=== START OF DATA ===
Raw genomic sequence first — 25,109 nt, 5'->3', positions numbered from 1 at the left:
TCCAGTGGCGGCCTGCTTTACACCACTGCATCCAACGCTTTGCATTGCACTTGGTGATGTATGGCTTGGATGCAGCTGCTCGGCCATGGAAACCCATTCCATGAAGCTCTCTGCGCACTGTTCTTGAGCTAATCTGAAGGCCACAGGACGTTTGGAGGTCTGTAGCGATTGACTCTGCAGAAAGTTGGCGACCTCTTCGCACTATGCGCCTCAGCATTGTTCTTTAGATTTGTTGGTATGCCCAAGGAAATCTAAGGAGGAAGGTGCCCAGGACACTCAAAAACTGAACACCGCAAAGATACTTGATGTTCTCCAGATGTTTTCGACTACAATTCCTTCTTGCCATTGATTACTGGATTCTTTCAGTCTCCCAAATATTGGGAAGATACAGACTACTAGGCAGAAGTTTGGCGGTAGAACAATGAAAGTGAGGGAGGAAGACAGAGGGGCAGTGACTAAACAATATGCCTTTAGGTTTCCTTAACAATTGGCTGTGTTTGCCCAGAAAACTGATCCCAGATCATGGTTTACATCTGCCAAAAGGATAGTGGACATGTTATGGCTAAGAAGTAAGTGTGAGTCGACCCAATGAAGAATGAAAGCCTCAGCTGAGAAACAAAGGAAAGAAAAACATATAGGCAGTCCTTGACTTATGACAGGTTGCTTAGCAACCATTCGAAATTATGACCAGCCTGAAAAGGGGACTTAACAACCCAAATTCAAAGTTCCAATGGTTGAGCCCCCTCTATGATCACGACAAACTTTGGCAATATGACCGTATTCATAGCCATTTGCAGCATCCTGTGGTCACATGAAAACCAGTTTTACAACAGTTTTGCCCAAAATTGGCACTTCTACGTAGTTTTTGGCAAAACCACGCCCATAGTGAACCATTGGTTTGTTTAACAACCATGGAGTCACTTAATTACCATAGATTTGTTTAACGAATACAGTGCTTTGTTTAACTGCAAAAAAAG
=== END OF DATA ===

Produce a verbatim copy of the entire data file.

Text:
Raw genomic sequence first — 25,109 nt, 5'->3', positions numbered from 1 at the left:
TCCAGTGGCGGCCTGCTTTACACCACTGCATCCAACGCTTTGCATTGCACTTGGTGATGTATGGCTTGGATGCAGCTGCTCGGCCATGGAAACCCATTCCATGAAGCTCTCTGCGCACTGTTCTTGAGCTAATCTGAAGGCCACAGGACGTTTGGAGGTCTGTAGCGATTGACTCTGCAGAAAGTTGGCGACCTCTTCGCACTATGCGCCTCAGCATTGTTCTTTAGATTTGTTGGTATGCCCAAGGAAATCTAAGGAGGAAGGTGCCCAGGACACTCAAAAACTGAACACCGCAAAGATACTTGATGTTCTCCAGATGTTTTCGACTACAATTCCTTCTTGCCATTGATTACTGGATTCTTTCAGTCTCCCAAATATTGGGAAGATACAGACTACTAGGCAGAAGTTTGGCGGTAGAACAATGAAAGTGAGGGAGGAAGACAGAGGGGCAGTGACTAAACAATATGCCTTTAGGTTTCCTTAACAATTGGCTGTGTTTGCCCAGAAAACTGATCCCAGATCATGGTTTACATCTGCCAAAAGGATAGTGGACATGTTATGGCTAAGAAGTAAGTGTGAGTCGACCCAATGAAGAATGAAAGCCTCAGCTGAGAAACAAAGGAAAGAAAAACATATAGGCAGTCCTTGACTTATGACAGGTTGCTTAGCAACCATTCGAAATTATGACCAGCCTGAAAAGGGGACTTAACAACCCAAATTCAAAGTTCCAATGGTTGAGCCCCCTCTATGATCACGACAAACTTTGGCAATATGACCGTATTCATAGCCATTTGCAGCATCCTGTGGTCACATGAAAACCAGTTTTACAACAGTTTTGCCCAAAATTGGCACTTCTACGTAGTTTTTGGCAAAACCACGCCCATAGTGAACCATTGGTTTGTTTAACAACCATGGAGTCACTTAATTACCATAGATTTGTTTAACGAATACAGTGCTTTGTTTAACTGCAAAAAAAG